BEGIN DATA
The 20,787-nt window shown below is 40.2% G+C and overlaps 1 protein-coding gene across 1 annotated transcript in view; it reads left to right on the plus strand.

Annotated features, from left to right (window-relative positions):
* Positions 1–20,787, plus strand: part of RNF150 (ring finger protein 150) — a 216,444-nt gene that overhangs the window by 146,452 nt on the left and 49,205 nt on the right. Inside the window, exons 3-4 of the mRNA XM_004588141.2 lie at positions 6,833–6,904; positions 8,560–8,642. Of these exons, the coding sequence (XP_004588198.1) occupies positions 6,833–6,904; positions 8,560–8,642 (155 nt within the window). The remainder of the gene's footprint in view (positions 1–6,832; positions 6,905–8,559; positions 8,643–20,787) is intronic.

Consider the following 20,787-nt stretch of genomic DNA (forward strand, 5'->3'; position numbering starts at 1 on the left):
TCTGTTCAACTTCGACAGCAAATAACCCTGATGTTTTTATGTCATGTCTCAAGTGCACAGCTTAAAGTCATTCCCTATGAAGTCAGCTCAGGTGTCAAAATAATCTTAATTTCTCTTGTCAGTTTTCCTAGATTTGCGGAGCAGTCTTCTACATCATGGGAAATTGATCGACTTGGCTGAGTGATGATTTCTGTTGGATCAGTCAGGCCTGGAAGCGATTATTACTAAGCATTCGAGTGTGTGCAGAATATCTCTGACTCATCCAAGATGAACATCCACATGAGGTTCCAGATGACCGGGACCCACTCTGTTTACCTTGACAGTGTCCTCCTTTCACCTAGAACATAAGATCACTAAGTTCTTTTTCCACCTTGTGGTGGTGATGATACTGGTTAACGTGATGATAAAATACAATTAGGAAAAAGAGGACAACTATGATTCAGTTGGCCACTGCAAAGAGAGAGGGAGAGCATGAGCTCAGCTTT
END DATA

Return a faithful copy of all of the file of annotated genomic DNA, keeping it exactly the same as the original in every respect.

The 20,787-nt window shown below is 40.2% G+C and overlaps 1 protein-coding gene across 1 annotated transcript in view; it reads left to right on the plus strand.

Annotated features, from left to right (window-relative positions):
* Positions 1–20,787, plus strand: part of RNF150 (ring finger protein 150) — a 216,444-nt gene that overhangs the window by 146,452 nt on the left and 49,205 nt on the right. Inside the window, exons 3-4 of the mRNA XM_004588141.2 lie at positions 6,833–6,904; positions 8,560–8,642. Of these exons, the coding sequence (XP_004588198.1) occupies positions 6,833–6,904; positions 8,560–8,642 (155 nt within the window). The remainder of the gene's footprint in view (positions 1–6,832; positions 6,905–8,559; positions 8,643–20,787) is intronic.

Consider the following 20,787-nt stretch of genomic DNA (forward strand, 5'->3'; position numbering starts at 1 on the left):
TCTGTTCAACTTCGACAGCAAATAACCCTGATGTTTTTATGTCATGTCTCAAGTGCACAGCTTAAAGTCATTCCCTATGAAGTCAGCTCAGGTGTCAAAATAATCTTAATTTCTCTTGTCAGTTTTCCTAGATTTGCGGAGCAGTCTTCTACATCATGGGAAATTGATCGACTTGGCTGAGTGATGATTTCTGTTGGATCAGTCAGGCCTGGAAGCGATTATTACTAAGCATTCGAGTGTGTGCAGAATATCTCTGACTCATCCAAGATGAACATCCACATGAGGTTCCAGATGACCGGGACCCACTCTGTTTACCTTGACAGTGTCCTCCTTTCACCTAGAACATAAGATCACTAAGTTCTTTTTCCACCTTGTGGTGGTGATGATACTGGTTAACGTGATGATAAAATACAATTAGGAAAAAGAGGACAACTATGATTCAGTTGGCCACTGCAAAGAGAGAGGGAGAGCATGAGCTCAGCTTT